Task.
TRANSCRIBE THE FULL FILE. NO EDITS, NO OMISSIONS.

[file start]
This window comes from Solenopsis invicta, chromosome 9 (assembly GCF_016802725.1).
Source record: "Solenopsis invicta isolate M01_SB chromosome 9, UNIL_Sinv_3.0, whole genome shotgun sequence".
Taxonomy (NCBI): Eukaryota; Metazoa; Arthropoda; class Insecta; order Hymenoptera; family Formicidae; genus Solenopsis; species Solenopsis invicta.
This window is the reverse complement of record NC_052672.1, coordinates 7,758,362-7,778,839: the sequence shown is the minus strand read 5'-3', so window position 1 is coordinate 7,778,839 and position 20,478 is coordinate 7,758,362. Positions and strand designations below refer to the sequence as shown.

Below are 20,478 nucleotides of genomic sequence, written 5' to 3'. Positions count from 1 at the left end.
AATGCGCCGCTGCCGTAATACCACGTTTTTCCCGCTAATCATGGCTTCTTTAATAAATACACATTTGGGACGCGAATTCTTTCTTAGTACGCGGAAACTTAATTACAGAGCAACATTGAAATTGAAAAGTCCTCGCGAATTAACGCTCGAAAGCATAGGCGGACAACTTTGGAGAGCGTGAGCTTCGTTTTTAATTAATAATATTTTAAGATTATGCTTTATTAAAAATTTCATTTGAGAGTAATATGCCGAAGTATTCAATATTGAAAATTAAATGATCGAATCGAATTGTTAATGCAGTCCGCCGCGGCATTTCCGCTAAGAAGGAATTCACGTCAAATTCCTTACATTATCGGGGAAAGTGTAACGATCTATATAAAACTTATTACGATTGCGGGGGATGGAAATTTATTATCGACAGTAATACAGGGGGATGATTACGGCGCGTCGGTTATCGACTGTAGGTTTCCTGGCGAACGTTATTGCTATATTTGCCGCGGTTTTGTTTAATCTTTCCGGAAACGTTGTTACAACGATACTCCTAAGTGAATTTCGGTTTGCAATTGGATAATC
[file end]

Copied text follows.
This window comes from Solenopsis invicta, chromosome 9 (assembly GCF_016802725.1).
Source record: "Solenopsis invicta isolate M01_SB chromosome 9, UNIL_Sinv_3.0, whole genome shotgun sequence".
Taxonomy (NCBI): Eukaryota; Metazoa; Arthropoda; class Insecta; order Hymenoptera; family Formicidae; genus Solenopsis; species Solenopsis invicta.
This window is the reverse complement of record NC_052672.1, coordinates 7,758,362-7,778,839: the sequence shown is the minus strand read 5'-3', so window position 1 is coordinate 7,778,839 and position 20,478 is coordinate 7,758,362. Positions and strand designations below refer to the sequence as shown.

Below are 20,478 nucleotides of genomic sequence, written 5' to 3'. Positions count from 1 at the left end.
AATGCGCCGCTGCCGTAATACCACGTTTTTCCCGCTAATCATGGCTTCTTTAATAAATACACATTTGGGACGCGAATTCTTTCTTAGTACGCGGAAACTTAATTACAGAGCAACATTGAAATTGAAAAGTCCTCGCGAATTAACGCTCGAAAGCATAGGCGGACAACTTTGGAGAGCGTGAGCTTCGTTTTTAATTAATAATATTTTAAGATTATGCTTTATTAAAAATTTCATTTGAGAGTAATATGCCGAAGTATTCAATATTGAAAATTAAATGATCGAATCGAATTGTTAATGCAGTCCGCCGCGGCATTTCCGCTAAGAAGGAATTCACGTCAAATTCCTTACATTATCGGGGAAAGTGTAACGATCTATATAAAACTTATTACGATTGCGGGGGATGGAAATTTATTATCGACAGTAATACAGGGGGATGATTACGGCGCGTCGGTTATCGACTGTAGGTTTCCTGGCGAACGTTATTGCTATATTTGCCGCGGTTTTGTTTAATCTTTCCGGAAACGTTGTTACAACGATACTCCTAAGTGAATTTCGGTTTGCAATTGGATAATC